Amelia: You know what the weird thing is – and maybe this isn’t that strange – but I find that the film industry it’s all word of mouth. Nobody has ever asked to see my resumé. Just about everything I've ever done has in some way has been connected to Bill Moyers. It was just an amazing group of people working on the program. And all those people have since left and done interesting things. You could probably trace 90% of the projects I've done back to somebody involved in that first project.
So, I would guess there was probably some sort of Bill Moyers connection that led me to the Sublime film.
You have to service the story and if you lose sight of that or forget that you end up with a really boring film or a film that doesn’t make sense or a film that’s not as powerful as it could be.
Ashley: Where do you go to find material for a project like that? For certain other projects you can imagine the British Library is a natural step. But how do you go about finding that kind of footage for a band that hit in the 1990s?
Amelia: That’s all about taking to people. It’s about picking up the phone and having conversations, and working to get people to trust you so they introduce you to other people. You visit their homes and go through their garage with them, rummaging through old boxes and finding old photos. In this case, it was a lot of driving around Long Beach and Orange County.
Ashley: Listening to Sublime…
Amelia: Yeah, I actually did listen to Sublime as I went to visit people. There are also some amazing hardcore collectors of not just Sublime memorabilia but photographs and original lyrics and they were either friends of the band or they were just people who since then just love the band and have made it their business to collect material.
Ashley: I imagine part of the magic is that you like uncovering these nuggets. Once they’re discovered, it gives someone an opportunity to save that material, to recover it.
Amelia: That is definitely true. What’s interesting about working on a film as opposed to, say, just building an archive is, at the end of the day, when you’re dealing with a film the story trumps everything. As it should. You don’t want to watch a film that’s just amazing archives strung together, as interesting as that might be for the nerds among us. I could watch that all day. But in a film you really want the story to trump everything. What I always find really interesting is that sometimes you discover these amazing gems, something never been seen before, a new film transfer of amazing material, and it’s just incredible. But it doesn’t make the cut. It doesn’t end up in the film and that’s because it just doesn’t need to be there. Because the story is the most important thing. You have to service the story and if you lose sight of that or forget that you end up with a really boring film or a film that doesn’t make sense or a film that’s not as powerful as it could be.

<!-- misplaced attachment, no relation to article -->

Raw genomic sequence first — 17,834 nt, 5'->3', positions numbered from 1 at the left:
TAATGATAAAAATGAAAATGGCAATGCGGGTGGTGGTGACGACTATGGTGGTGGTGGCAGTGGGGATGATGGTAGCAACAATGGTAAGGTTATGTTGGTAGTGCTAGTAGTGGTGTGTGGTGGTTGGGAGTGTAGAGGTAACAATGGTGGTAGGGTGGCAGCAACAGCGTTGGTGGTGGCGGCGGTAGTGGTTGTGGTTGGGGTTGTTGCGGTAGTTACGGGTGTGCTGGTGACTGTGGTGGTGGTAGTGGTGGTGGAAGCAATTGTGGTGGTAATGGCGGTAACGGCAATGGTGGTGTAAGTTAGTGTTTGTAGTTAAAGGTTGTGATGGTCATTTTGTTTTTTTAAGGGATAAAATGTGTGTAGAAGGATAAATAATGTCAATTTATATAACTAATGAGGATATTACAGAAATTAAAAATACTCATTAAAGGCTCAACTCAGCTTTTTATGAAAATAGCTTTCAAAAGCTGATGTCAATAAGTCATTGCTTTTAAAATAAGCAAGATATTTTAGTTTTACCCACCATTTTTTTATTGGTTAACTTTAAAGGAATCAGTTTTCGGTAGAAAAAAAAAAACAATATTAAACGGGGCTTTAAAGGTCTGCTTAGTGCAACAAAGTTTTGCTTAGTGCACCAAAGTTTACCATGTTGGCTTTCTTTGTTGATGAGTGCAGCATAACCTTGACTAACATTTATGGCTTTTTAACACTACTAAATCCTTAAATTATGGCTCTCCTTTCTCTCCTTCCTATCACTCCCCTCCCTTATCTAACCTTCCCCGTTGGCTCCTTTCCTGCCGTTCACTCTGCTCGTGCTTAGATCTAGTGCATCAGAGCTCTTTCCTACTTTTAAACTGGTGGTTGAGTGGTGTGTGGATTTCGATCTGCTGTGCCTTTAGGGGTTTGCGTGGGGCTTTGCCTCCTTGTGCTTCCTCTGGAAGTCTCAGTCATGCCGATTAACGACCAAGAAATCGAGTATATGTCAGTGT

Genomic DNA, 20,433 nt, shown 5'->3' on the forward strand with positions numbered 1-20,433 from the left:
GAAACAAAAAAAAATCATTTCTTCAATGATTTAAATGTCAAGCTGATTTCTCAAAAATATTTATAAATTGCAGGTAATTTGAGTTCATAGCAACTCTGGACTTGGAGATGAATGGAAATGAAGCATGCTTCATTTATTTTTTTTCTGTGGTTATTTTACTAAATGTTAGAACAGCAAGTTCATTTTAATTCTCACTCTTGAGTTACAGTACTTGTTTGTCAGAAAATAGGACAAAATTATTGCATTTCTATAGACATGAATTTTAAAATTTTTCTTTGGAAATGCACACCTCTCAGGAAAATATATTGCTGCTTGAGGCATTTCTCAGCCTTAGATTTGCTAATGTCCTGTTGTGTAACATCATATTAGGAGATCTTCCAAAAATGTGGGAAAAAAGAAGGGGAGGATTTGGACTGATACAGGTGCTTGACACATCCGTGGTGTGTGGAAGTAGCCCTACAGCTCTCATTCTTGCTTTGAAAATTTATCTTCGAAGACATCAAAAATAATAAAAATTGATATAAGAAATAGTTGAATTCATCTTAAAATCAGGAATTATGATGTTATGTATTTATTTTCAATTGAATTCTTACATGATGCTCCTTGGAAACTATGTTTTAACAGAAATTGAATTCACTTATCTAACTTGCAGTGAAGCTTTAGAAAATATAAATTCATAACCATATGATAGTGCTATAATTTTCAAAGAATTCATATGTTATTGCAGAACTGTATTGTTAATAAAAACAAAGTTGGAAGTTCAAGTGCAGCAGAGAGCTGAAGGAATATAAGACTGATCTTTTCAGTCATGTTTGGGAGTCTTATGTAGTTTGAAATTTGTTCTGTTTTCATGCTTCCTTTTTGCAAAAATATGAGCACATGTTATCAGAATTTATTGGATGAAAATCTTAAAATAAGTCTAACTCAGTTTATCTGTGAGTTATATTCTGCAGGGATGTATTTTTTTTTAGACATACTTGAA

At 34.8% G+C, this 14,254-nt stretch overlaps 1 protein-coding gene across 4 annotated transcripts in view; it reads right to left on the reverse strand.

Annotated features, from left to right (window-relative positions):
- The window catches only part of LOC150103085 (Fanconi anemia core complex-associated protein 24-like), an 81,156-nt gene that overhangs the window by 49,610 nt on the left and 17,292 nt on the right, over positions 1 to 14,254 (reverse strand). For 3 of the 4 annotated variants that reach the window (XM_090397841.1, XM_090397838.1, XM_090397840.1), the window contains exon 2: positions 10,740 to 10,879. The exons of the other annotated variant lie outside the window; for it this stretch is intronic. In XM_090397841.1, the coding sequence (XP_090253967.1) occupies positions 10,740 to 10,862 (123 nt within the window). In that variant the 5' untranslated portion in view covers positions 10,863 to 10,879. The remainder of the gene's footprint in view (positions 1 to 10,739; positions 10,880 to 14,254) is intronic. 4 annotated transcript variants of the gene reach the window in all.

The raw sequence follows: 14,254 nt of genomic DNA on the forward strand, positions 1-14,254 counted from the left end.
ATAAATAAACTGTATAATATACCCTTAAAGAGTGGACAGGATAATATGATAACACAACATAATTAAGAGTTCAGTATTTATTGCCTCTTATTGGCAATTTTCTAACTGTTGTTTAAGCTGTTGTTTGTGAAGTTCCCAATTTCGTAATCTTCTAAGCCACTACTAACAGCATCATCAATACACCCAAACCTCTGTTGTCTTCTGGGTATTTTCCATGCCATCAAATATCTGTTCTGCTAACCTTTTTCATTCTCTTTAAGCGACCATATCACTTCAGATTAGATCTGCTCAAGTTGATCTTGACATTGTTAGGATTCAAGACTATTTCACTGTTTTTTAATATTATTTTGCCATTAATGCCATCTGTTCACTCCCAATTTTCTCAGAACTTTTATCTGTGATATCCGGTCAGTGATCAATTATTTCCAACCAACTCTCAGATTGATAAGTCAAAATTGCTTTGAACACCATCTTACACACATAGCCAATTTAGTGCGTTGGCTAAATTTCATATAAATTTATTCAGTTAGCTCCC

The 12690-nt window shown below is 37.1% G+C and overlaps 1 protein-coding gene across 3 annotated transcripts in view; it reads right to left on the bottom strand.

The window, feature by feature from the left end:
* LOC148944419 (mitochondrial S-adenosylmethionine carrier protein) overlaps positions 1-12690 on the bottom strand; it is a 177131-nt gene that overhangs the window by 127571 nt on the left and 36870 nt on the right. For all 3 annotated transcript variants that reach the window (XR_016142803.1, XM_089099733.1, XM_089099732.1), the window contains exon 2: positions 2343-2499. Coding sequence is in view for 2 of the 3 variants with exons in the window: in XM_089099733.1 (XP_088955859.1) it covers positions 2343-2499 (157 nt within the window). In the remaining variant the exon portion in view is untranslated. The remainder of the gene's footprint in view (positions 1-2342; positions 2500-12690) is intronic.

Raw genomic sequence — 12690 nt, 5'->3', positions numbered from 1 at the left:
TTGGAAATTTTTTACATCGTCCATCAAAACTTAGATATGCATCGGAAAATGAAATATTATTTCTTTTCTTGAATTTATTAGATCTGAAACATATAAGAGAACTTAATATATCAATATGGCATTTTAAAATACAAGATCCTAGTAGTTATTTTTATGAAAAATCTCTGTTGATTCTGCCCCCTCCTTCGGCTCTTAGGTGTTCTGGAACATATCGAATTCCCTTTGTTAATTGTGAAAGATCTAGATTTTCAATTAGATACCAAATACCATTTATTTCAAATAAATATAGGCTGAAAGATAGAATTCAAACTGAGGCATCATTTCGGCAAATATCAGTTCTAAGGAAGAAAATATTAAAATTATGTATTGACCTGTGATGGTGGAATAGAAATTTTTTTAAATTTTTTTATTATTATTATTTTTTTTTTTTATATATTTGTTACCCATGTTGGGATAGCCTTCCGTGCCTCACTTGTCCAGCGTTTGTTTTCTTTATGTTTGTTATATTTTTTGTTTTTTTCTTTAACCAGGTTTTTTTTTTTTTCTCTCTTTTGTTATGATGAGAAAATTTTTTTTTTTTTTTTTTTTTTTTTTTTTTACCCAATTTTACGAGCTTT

Ashley: Kill your darlings, as they say. Even though I hate that saying, because it actually hurts every time. Though at some point it's like you become a serial killer of darlings and then it stops hurting so much and you’re like, “Whatever,” just another dead darling.
Amelia: It’s also the advantage of having an editor, both in writing but also in a film. I probably get this from my father who did these big Hollywood films but never liked to schmooze with the actors. He really respected the actors but he felt like if he was going to do right by them he couldn’t edit them as their friend. He couldn’t find himself saying, “I love when the actor did this or that. I’ve got to include it because he or she will be so happy to have that amazing performance in the film.”
Instead, he just had to be brutal, he’d say to himself, “I don’t care how hard you worked for that shot. I don’t care how hard that was to film. I’m just going to cut it if it’s not working.” And you sometimes need that outside person to say that. It’s the same with documentaries. You need an editor who’s like, “You know how rare that footage is. Congrats. Wonderful. That’s really rare footage. You dealt with someone who didn’t want to give it to you and you convinced them to give it you. Here’s a gold star. I'm not going to use it. It doesn’t make sense for the project and I'm not going to use it.” You really need that balance.
Ashley: I think that cuts to the impermanence of any form of creation. There’s always that notion we all carry inside of us that, at some point, the project will be done. Whatever will happen, will happen. And then time will just sweep it away. So, as long as you’ve done the thing you wanted to do to a level that you wanted to do it, then mission accomplished. Move on. And I think that’s where we see really great creators just move onto the next thing.
Amelia: I think that’s true. It’s really a nice feeling when you do that with a film. Just be done. Close that chapter. It's delivered and you literally have your delivery paperwork and then you can not think about it again for 10 years until the rights come up. But the sad part of that, at least in film, is that you develop really tight relationships with people when you're working together on a project and when it ends you move onto a different team. Also, that period of your life when you're working on that one film, it’s not kind of just letting go of the work it’s also letting go of the moment.